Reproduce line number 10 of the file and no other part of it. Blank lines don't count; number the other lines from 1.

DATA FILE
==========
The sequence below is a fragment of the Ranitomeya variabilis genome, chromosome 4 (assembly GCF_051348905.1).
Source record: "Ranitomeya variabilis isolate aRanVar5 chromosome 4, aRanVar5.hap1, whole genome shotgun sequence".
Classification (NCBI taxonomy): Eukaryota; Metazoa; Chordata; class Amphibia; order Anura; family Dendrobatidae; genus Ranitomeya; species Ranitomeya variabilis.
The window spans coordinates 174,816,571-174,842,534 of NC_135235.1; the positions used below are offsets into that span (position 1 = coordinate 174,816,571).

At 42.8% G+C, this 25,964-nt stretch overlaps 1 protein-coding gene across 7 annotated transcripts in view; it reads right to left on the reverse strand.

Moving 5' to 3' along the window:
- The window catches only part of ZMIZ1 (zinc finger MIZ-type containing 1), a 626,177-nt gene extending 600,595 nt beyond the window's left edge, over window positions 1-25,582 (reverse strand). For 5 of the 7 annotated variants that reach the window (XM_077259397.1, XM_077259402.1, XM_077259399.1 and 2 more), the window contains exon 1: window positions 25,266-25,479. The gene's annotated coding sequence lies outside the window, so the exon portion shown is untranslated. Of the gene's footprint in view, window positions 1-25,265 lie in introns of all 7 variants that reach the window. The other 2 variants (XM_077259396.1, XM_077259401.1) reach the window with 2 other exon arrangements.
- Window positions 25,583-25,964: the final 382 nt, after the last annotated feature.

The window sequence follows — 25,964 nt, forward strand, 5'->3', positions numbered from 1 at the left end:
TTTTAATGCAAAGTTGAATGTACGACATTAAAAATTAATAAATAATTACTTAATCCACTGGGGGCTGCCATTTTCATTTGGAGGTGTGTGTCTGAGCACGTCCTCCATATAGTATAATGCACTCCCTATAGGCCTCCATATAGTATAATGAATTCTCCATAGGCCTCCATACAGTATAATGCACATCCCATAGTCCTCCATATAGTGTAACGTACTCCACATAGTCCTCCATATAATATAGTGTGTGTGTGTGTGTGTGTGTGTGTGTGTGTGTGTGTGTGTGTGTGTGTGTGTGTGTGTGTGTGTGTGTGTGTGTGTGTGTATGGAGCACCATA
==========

TTTTAATGCAAAGTTGAATGTACGACATTAAAAATTAATAAATAATTACTTAATCCACTGGGGGCTGCCATTTTCATTTGGAGGTGTGTGTCTGAGCACGTCCTCCATATAGTATAATGCACTCCCTATAGGCCTCCATATAGTATAATGAATTCTCCATAGGCCTCCATACAGTATAATGCACATCCCATAGTCCTCCATATAGTGTAACGTACTCCACATAGTCCTCCATATAATATAGTGTGTGTGTGTGTGTGTGTGTGTGTGTGTGTGTGTGTGTGTGTGTGTGTGTGTGTGTGTGTGTGTGTGTGTGTGTGTGTGTATGGAGCACCATA